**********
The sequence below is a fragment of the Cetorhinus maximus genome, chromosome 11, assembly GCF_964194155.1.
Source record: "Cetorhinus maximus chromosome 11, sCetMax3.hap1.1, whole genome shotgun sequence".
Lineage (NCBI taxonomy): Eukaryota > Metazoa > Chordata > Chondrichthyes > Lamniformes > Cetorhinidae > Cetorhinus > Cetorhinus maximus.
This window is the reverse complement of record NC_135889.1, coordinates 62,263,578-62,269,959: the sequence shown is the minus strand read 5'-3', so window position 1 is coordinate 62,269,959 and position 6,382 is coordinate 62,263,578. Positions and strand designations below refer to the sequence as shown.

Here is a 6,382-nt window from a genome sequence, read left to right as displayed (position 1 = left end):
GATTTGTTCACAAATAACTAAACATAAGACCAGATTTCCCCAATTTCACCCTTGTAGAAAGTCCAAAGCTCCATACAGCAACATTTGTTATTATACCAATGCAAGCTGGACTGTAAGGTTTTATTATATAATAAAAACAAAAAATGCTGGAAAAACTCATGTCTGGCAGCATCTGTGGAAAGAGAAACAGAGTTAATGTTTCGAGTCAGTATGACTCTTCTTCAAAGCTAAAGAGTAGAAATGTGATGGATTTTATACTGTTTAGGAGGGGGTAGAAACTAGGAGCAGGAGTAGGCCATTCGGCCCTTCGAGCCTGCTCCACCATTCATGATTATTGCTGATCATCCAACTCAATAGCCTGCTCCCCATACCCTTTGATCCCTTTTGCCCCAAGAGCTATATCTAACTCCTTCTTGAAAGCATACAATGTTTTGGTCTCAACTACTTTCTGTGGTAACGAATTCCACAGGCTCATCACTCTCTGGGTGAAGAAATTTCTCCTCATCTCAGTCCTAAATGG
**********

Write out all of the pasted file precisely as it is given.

The sequence below is a fragment of the Cetorhinus maximus genome, chromosome 11, assembly GCF_964194155.1.
Source record: "Cetorhinus maximus chromosome 11, sCetMax3.hap1.1, whole genome shotgun sequence".
Lineage (NCBI taxonomy): Eukaryota > Metazoa > Chordata > Chondrichthyes > Lamniformes > Cetorhinidae > Cetorhinus > Cetorhinus maximus.
This window is the reverse complement of record NC_135889.1, coordinates 62,263,578-62,269,959: the sequence shown is the minus strand read 5'-3', so window position 1 is coordinate 62,269,959 and position 6,382 is coordinate 62,263,578. Positions and strand designations below refer to the sequence as shown.

Here is a 6,382-nt window from a genome sequence, read left to right as displayed (position 1 = left end):
GATTTGTTCACAAATAACTAAACATAAGACCAGATTTCCCCAATTTCACCCTTGTAGAAAGTCCAAAGCTCCATACAGCAACATTTGTTATTATACCAATGCAAGCTGGACTGTAAGGTTTTATTATATAATAAAAACAAAAAATGCTGGAAAAACTCATGTCTGGCAGCATCTGTGGAAAGAGAAACAGAGTTAATGTTTCGAGTCAGTATGACTCTTCTTCAAAGCTAAAGAGTAGAAATGTGATGGATTTTATACTGTTTAGGAGGGGGTAGAAACTAGGAGCAGGAGTAGGCCATTCGGCCCTTCGAGCCTGCTCCACCATTCATGATTATTGCTGATCATCCAACTCAATAGCCTGCTCCCCATACCCTTTGATCCCTTTTGCCCCAAGAGCTATATCTAACTCCTTCTTGAAAGCATACAATGTTTTGGTCTCAACTACTTTCTGTGGTAACGAATTCCACAGGCTCATCACTCTCTGGGTGAAGAAATTTCTCCTCATCTCAGTCCTAAATGG